MANILA, Philippines – Philippine authorities on Tuesday, November 24 showcased necklaces with diamonds the size of marbles and other jewels seized from the family of late dictator Ferdinand Marcos in preparation for a possible multi-million-dollar auction.
White-gloved appraisers from Christie's auction house examined about 600 pieces of jewelry, including gold chains covered with sparkling gems, a huge circlet of rubies, and a necklace dripping with pink and yellow diamonds at a special vault at the Philippine central bank (Bangko Sentral ng Pilipinas).
The Presidential Commission on Good Government (PCGG), a body created to recover the millions stolen by Marcos and his allies, said that "due to the vast quantity of jewelry to be appraised, it will take at least 5 days," for teams to go over it.
After the appraisal by Christie's, a team from Sotheby's will have their turn. Previous appraisals of the jewels in 1988 and 1991 estimated their worth at between $5 and $7 million, but the PCGC said this is no longer current.
"This (appraisal) will significantly open the way to determining a final resolution on the said assets, including the possible auction of the same," the PCGG said in a statement, but added it was also open to putting the jewels on display.
It said a final decision required the approval of other agencies, and that Marcos's widow, flamboyant former first lady Imelda Marcos, and her children, were still disputing the ownership of part of the collection before the Supreme Court.
In January 2014, the Sandiganbayan forfeited in favor of the Philippine government the third jewelry collection of the former first lady that was seized from her in 1986.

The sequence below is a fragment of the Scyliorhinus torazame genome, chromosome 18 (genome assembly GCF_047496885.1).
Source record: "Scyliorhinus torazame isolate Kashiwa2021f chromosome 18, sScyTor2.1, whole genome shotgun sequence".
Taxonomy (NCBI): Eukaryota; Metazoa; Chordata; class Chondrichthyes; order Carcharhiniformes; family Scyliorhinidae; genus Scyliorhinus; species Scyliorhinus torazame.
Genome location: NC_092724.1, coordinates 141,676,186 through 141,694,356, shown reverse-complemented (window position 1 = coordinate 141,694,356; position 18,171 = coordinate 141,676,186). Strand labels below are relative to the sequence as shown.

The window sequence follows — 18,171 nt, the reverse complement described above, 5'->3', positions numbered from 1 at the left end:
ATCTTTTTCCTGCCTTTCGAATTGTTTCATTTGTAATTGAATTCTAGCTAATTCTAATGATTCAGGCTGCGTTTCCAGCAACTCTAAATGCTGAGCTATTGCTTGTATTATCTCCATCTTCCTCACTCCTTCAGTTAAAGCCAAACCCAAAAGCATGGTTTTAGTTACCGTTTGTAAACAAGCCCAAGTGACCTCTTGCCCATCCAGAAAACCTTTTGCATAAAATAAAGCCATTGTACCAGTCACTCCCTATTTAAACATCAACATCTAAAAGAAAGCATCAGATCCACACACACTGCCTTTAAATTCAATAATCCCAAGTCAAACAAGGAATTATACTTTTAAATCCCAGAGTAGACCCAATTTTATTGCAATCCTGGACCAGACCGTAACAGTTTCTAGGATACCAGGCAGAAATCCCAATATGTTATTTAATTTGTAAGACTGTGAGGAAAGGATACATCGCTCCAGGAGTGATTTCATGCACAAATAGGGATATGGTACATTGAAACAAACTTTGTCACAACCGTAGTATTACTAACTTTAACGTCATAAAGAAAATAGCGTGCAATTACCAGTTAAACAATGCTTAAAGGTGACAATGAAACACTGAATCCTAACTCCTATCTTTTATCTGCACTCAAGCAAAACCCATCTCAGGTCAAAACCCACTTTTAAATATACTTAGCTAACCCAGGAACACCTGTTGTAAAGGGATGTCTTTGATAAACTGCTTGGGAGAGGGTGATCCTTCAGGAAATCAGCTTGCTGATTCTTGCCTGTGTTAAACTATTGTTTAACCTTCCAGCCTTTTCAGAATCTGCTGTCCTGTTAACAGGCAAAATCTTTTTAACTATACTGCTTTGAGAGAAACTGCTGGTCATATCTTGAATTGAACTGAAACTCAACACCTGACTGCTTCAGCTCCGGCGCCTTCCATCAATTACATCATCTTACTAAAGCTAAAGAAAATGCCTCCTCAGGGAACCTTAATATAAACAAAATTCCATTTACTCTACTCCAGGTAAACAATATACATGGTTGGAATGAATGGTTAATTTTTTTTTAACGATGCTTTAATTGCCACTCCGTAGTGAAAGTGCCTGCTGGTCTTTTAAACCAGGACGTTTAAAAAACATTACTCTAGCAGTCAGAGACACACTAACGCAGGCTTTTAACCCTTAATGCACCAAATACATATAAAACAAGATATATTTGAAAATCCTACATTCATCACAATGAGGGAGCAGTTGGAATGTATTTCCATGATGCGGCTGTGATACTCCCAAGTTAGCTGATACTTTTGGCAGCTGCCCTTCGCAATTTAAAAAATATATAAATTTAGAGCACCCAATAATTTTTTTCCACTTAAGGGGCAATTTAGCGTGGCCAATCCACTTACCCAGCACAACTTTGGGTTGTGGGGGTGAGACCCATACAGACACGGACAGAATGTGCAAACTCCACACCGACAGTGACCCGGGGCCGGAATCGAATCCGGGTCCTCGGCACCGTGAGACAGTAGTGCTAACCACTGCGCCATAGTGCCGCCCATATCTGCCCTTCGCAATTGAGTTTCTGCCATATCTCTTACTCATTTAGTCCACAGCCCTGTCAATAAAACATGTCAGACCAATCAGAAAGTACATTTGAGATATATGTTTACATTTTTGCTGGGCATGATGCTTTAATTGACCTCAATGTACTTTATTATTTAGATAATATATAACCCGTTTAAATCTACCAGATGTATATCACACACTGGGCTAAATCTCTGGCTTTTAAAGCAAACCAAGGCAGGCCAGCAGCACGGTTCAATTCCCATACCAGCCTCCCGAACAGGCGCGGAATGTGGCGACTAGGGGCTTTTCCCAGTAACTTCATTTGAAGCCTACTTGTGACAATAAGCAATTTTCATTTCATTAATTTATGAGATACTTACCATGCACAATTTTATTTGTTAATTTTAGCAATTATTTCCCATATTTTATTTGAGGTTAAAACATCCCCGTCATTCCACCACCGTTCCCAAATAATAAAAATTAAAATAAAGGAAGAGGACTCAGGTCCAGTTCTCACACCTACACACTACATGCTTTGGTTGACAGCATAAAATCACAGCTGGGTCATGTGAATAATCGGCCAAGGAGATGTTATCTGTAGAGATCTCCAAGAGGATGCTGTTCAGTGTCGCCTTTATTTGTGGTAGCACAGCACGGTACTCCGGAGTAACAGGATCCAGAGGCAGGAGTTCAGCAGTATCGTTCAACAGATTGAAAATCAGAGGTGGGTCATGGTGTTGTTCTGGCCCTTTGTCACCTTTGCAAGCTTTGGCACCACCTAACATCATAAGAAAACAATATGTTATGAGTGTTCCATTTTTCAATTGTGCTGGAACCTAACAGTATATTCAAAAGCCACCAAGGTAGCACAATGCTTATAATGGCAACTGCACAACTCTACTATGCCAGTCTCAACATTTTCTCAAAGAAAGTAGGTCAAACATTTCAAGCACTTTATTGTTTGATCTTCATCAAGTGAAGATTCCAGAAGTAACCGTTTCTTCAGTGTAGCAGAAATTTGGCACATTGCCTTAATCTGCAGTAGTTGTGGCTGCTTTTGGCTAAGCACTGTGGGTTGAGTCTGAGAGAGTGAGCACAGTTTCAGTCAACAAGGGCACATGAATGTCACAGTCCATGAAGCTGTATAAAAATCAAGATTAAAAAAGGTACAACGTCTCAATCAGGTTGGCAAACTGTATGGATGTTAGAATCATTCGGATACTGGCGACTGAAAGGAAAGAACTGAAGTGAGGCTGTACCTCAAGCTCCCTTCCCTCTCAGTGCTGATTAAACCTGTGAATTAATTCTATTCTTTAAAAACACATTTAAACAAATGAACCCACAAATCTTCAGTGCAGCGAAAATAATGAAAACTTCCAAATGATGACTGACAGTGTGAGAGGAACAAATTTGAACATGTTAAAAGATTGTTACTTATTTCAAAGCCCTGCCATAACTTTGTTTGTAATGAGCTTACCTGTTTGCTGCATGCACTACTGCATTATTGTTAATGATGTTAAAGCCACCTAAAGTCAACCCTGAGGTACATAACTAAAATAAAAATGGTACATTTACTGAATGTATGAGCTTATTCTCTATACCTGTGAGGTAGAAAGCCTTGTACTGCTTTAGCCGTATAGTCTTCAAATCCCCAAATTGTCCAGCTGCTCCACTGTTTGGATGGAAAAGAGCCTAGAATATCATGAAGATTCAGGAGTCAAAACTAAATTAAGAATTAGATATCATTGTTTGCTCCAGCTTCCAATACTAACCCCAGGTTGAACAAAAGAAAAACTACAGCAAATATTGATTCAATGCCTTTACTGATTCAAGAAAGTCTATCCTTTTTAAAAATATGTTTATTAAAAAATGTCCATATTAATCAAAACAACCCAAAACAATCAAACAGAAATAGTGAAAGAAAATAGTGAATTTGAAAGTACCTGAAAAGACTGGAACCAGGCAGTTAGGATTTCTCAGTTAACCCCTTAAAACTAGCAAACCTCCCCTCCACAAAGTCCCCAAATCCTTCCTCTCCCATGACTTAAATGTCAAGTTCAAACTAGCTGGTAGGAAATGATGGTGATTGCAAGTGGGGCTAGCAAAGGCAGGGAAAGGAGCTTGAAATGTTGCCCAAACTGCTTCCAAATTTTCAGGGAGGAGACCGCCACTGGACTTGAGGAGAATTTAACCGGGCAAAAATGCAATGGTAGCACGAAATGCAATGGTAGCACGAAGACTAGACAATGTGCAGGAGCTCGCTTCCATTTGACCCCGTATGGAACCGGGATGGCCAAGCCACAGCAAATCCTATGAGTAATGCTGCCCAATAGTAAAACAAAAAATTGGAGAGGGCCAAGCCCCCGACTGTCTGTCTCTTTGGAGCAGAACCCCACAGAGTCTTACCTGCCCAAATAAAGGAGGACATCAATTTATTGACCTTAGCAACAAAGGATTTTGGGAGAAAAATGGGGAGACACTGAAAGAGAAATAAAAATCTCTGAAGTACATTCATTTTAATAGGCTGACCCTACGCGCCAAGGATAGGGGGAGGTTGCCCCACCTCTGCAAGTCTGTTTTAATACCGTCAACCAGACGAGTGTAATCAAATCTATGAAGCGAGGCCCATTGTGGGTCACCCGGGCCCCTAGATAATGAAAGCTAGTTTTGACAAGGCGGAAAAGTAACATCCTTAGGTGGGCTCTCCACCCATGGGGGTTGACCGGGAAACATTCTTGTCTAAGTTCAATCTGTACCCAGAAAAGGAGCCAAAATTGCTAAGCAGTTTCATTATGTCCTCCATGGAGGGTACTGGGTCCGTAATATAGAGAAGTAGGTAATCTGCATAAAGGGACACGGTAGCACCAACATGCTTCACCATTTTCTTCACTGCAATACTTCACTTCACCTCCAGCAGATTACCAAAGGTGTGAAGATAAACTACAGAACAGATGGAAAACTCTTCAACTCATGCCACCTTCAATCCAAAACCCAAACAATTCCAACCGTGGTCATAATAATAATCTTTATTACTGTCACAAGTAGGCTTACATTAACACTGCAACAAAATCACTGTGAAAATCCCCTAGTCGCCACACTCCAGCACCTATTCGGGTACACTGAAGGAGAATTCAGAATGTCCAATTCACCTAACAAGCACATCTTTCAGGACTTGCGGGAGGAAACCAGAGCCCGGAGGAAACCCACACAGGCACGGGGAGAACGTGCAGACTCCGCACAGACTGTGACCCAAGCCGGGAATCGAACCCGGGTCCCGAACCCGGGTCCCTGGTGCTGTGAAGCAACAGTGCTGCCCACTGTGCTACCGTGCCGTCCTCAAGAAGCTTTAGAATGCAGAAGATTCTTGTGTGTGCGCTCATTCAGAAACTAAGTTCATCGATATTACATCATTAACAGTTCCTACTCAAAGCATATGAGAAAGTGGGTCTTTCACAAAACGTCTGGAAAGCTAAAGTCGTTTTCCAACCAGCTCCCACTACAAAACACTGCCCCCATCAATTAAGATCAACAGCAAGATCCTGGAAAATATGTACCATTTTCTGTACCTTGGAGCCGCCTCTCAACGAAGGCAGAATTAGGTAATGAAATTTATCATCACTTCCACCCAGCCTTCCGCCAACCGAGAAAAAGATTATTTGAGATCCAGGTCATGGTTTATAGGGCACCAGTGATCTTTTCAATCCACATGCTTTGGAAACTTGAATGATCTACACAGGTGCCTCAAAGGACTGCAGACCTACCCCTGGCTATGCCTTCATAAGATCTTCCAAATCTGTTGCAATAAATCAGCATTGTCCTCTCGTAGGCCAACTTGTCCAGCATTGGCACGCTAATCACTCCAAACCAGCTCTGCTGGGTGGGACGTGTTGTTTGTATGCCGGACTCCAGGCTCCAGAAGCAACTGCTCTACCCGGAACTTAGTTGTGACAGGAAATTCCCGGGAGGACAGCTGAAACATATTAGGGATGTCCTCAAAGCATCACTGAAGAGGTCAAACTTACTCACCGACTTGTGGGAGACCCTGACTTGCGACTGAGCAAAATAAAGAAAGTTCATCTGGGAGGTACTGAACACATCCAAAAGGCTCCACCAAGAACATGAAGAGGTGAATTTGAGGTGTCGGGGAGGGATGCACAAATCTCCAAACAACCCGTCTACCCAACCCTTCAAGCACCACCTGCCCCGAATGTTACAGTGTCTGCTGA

In a 33-page ruling penned by Associate Justice Efren de la Cruz, the court's special first division forfeited what is known as the "Malacañang Jewelry Collection," the last of Mrs Marcos' 3 sets of collection covered by a court case and which have sat in a bank vault for decades.
Two of these – known as Roumeliotes and Hawaii Collections – had already been forfeited in favor of the government. (READ: Imelda's jewelry collection belongs to gov't - court)
Imelda Marcos's lawyer Robert Sison said in a statement that ownership of the jewels was still subject to litigation.
He described the appraisal as a "very obvious political stunt."
The long-hidden collection, seized in 3 batches after Marcos was overthrown in 1986, has been cited by critics as proof of how his family enriched itself while the nation sank deeper into poverty during his 20 years in power.
Imelda Marcos amassed a huge collection of jewels, valuable art works, and shoes even as other Marcos relatives and allies gained fortunes during the Marcos years, critics have said.
The PCGG has been charged with recovering this wealth which it dubs "ill-gotten."
But since the late dictator died in exile in 1989, the family has made a political comeback with many members elected to prestigious positions.
The son of the late dictator, Ferdinand Marcos Jr, is running for vice president in next year's elections, raising fears the family will regain its influence. – Rappler.com